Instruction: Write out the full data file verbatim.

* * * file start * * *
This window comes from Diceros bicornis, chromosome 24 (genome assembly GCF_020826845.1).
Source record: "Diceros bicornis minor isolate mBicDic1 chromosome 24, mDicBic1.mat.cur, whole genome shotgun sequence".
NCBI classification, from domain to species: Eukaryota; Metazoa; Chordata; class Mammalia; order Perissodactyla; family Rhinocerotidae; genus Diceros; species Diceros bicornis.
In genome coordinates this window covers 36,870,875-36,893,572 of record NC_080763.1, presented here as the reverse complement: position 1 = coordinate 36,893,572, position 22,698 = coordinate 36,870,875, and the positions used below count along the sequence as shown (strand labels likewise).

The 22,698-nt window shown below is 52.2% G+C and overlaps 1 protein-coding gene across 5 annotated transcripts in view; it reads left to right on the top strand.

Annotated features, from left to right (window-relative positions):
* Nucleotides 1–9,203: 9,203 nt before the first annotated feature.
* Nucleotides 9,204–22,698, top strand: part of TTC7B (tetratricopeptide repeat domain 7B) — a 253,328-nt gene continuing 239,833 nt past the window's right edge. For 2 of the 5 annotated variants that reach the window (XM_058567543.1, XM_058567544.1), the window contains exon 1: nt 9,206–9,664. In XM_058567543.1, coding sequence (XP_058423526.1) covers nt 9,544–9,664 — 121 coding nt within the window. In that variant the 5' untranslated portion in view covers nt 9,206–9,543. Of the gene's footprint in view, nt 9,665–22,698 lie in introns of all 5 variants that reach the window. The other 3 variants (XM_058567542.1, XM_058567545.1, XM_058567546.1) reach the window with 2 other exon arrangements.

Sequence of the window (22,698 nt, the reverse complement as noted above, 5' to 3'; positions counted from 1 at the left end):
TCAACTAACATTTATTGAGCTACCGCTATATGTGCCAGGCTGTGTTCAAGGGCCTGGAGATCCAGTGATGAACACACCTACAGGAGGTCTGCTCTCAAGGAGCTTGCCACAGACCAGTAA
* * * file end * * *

This window comes from Diceros bicornis, chromosome 24 (genome assembly GCF_020826845.1).
Source record: "Diceros bicornis minor isolate mBicDic1 chromosome 24, mDicBic1.mat.cur, whole genome shotgun sequence".
NCBI classification, from domain to species: Eukaryota; Metazoa; Chordata; class Mammalia; order Perissodactyla; family Rhinocerotidae; genus Diceros; species Diceros bicornis.
In genome coordinates this window covers 36,870,875-36,893,572 of record NC_080763.1, presented here as the reverse complement: position 1 = coordinate 36,893,572, position 22,698 = coordinate 36,870,875, and the positions used below count along the sequence as shown (strand labels likewise).

The 22,698-nt window shown below is 52.2% G+C and overlaps 1 protein-coding gene across 5 annotated transcripts in view; it reads left to right on the top strand.

Annotated features, from left to right (window-relative positions):
* Nucleotides 1–9,203: 9,203 nt before the first annotated feature.
* Nucleotides 9,204–22,698, top strand: part of TTC7B (tetratricopeptide repeat domain 7B) — a 253,328-nt gene continuing 239,833 nt past the window's right edge. For 2 of the 5 annotated variants that reach the window (XM_058567543.1, XM_058567544.1), the window contains exon 1: nt 9,206–9,664. In XM_058567543.1, coding sequence (XP_058423526.1) covers nt 9,544–9,664 — 121 coding nt within the window. In that variant the 5' untranslated portion in view covers nt 9,206–9,543. Of the gene's footprint in view, nt 9,665–22,698 lie in introns of all 5 variants that reach the window. The other 3 variants (XM_058567542.1, XM_058567545.1, XM_058567546.1) reach the window with 2 other exon arrangements.

Sequence of the window (22,698 nt, the reverse complement as noted above, 5' to 3'; positions counted from 1 at the left end):
TCAACTAACATTTATTGAGCTACCGCTATATGTGCCAGGCTGTGTTCAAGGGCCTGGAGATCCAGTGATGAACACACCTACAGGAGGTCTGCTCTCAAGGAGCTTGCCACAGACCAGTAA